What is the GIA? It’s a partnership between government and industry for improving New Zealand’s biosecurity. Industry organisations (such as KVH on behalf of kiwifruit) and the Ministry for Primary Industries, sign a Deed that formally establishes a biosecurity partnership. Deed Signatories negotiate and agree the priority pests and diseases of most concern to them and agree actions to minimise the risk and impact of an incursion, prepare for and manage a response if an incursion occurs, and cost sharing.
In recent issues of the Bulletin we’ve outlined a number of initiatives KVH is involved in to improve readiness for Brown Marmorated Stink Bug (BMSB).
These initiatives have been focused on keeping the pest out, raising public awareness so that we detect any arrivals, developing an eradication approach, working towards a pre-emptive approval for the release of a biocontrol agent and developing an Operational Agreement for BMSB under GIA so that horticultural industries agree on decision making and cost sharing for this pest.
These activities are all still continuing across the horticultural sector, however we are also undertaking initiatives specific to the kiwifruit sector.
KVH has presented to industry forums to identify and work through some of the high level challenges and decisions we may face as a sector. These forums include the NZKGI Executive and forum, Industry Advisory Council (IAC), Industry Supply Group (ISG), and supply groups such as G4.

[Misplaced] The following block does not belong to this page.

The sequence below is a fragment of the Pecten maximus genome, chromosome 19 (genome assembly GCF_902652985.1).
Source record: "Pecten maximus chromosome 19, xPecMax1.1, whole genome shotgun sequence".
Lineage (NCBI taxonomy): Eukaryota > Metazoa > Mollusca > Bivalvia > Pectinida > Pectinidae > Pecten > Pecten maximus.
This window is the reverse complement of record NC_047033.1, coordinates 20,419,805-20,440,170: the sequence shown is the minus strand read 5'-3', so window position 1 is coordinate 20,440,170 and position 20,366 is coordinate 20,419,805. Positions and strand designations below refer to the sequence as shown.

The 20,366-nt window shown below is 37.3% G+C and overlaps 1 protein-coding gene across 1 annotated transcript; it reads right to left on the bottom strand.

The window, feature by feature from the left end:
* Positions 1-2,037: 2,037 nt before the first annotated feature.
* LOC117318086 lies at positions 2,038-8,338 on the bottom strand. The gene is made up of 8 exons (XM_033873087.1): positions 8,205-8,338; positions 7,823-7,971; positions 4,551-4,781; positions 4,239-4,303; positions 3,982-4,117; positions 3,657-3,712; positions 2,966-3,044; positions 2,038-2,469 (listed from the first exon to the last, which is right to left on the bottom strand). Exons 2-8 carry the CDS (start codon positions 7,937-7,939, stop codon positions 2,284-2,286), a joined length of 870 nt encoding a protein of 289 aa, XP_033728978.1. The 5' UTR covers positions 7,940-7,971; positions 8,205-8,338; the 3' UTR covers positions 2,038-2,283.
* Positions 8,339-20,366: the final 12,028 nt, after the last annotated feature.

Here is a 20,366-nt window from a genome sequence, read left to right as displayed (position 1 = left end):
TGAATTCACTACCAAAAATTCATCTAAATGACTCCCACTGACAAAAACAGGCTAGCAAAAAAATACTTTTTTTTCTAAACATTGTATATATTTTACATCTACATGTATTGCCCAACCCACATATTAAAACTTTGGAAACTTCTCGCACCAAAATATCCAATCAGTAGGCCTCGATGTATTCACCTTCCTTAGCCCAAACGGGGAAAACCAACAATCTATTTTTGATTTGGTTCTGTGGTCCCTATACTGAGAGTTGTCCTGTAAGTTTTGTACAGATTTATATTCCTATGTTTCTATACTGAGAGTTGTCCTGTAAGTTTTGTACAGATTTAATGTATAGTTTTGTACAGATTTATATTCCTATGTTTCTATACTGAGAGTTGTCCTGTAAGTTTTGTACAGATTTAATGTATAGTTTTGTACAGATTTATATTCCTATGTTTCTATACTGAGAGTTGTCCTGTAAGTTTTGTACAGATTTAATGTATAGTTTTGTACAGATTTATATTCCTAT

KVH is also working with Zespri to develop on-orchard management strategies for this pest should it establish, to identify the best control approach and if needed implement research to support this. KVH and Zespri are holding a small technical workshop to progress this in early May and are leveraging off the experience of Northern Hemisphere horticultural sectors and research initiatives.
Late last week MPI temporarily suspended importation of rockmelon and honeydew melon from Australia because of the detection of live insects on several recent consignments.
Although none of the insects found were fruit flies, it does indicate there could possibly be an issue with the post-harvest treatment (dimethoate) that is used in the management of risk from fruit flies.